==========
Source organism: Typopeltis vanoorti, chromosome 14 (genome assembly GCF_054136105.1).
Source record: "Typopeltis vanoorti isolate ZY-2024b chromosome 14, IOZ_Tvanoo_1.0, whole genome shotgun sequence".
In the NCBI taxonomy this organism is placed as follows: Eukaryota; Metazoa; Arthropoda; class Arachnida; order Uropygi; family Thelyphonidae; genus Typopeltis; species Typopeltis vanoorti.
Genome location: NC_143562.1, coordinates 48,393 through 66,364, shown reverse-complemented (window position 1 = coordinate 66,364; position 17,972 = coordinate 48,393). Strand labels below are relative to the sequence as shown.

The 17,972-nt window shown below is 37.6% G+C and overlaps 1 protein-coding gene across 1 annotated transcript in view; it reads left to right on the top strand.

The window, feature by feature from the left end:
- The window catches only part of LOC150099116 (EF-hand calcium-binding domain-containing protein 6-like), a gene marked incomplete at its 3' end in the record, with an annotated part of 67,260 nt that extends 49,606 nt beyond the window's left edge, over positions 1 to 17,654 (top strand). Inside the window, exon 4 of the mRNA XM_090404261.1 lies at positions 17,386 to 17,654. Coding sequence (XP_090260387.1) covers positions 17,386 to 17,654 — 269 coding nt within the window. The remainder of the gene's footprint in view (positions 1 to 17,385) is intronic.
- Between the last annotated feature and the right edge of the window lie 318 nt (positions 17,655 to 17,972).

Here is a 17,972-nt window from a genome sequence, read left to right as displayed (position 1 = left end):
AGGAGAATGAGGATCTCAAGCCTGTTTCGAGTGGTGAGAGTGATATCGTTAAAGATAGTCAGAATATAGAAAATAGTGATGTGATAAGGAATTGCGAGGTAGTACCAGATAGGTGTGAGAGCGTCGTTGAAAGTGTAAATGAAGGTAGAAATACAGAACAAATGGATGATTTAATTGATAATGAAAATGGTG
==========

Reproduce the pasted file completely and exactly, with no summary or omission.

Source organism: Typopeltis vanoorti, chromosome 14 (genome assembly GCF_054136105.1).
Source record: "Typopeltis vanoorti isolate ZY-2024b chromosome 14, IOZ_Tvanoo_1.0, whole genome shotgun sequence".
In the NCBI taxonomy this organism is placed as follows: Eukaryota; Metazoa; Arthropoda; class Arachnida; order Uropygi; family Thelyphonidae; genus Typopeltis; species Typopeltis vanoorti.
Genome location: NC_143562.1, coordinates 48,393 through 66,364, shown reverse-complemented (window position 1 = coordinate 66,364; position 17,972 = coordinate 48,393). Strand labels below are relative to the sequence as shown.

The 17,972-nt window shown below is 37.6% G+C and overlaps 1 protein-coding gene across 1 annotated transcript in view; it reads left to right on the top strand.

The window, feature by feature from the left end:
- The window catches only part of LOC150099116 (EF-hand calcium-binding domain-containing protein 6-like), a gene marked incomplete at its 3' end in the record, with an annotated part of 67,260 nt that extends 49,606 nt beyond the window's left edge, over positions 1 to 17,654 (top strand). Inside the window, exon 4 of the mRNA XM_090404261.1 lies at positions 17,386 to 17,654. Coding sequence (XP_090260387.1) covers positions 17,386 to 17,654 — 269 coding nt within the window. The remainder of the gene's footprint in view (positions 1 to 17,385) is intronic.
- Between the last annotated feature and the right edge of the window lie 318 nt (positions 17,655 to 17,972).

Here is a 17,972-nt window from a genome sequence, read left to right as displayed (position 1 = left end):
AGGAGAATGAGGATCTCAAGCCTGTTTCGAGTGGTGAGAGTGATATCGTTAAAGATAGTCAGAATATAGAAAATAGTGATGTGATAAGGAATTGCGAGGTAGTACCAGATAGGTGTGAGAGCGTCGTTGAAAGTGTAAATGAAGGTAGAAATACAGAACAAATGGATGATTTAATTGATAATGAAAATGGTG